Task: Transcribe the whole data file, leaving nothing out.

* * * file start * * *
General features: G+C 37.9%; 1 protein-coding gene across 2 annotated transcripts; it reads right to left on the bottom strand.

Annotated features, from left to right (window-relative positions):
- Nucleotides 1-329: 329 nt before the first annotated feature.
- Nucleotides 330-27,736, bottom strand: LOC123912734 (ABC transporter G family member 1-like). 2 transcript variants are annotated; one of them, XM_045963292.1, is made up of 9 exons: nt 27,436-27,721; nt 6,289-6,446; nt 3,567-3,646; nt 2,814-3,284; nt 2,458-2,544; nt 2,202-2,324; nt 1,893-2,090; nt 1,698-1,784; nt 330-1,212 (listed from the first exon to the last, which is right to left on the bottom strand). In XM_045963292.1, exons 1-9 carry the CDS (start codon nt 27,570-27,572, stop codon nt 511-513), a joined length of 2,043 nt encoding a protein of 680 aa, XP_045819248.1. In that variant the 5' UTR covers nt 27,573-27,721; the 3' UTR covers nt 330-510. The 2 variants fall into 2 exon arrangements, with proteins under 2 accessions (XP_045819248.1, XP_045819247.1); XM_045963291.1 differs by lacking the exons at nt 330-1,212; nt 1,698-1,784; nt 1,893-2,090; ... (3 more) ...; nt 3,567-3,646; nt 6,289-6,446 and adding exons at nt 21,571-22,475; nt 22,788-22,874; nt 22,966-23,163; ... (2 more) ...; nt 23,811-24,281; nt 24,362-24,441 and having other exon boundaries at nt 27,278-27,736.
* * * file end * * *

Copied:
General features: G+C 37.9%; 1 protein-coding gene across 2 annotated transcripts; it reads right to left on the bottom strand.

Annotated features, from left to right (window-relative positions):
- Nucleotides 1-329: 329 nt before the first annotated feature.
- Nucleotides 330-27,736, bottom strand: LOC123912734 (ABC transporter G family member 1-like). 2 transcript variants are annotated; one of them, XM_045963292.1, is made up of 9 exons: nt 27,436-27,721; nt 6,289-6,446; nt 3,567-3,646; nt 2,814-3,284; nt 2,458-2,544; nt 2,202-2,324; nt 1,893-2,090; nt 1,698-1,784; nt 330-1,212 (listed from the first exon to the last, which is right to left on the bottom strand). In XM_045963292.1, exons 1-9 carry the CDS (start codon nt 27,570-27,572, stop codon nt 511-513), a joined length of 2,043 nt encoding a protein of 680 aa, XP_045819248.1. In that variant the 5' UTR covers nt 27,573-27,721; the 3' UTR covers nt 330-510. The 2 variants fall into 2 exon arrangements, with proteins under 2 accessions (XP_045819248.1, XP_045819247.1); XM_045963291.1 differs by lacking the exons at nt 330-1,212; nt 1,698-1,784; nt 1,893-2,090; ... (3 more) ...; nt 3,567-3,646; nt 6,289-6,446 and adding exons at nt 21,571-22,475; nt 22,788-22,874; nt 22,966-23,163; ... (2 more) ...; nt 23,811-24,281; nt 24,362-24,441 and having other exon boundaries at nt 27,278-27,736.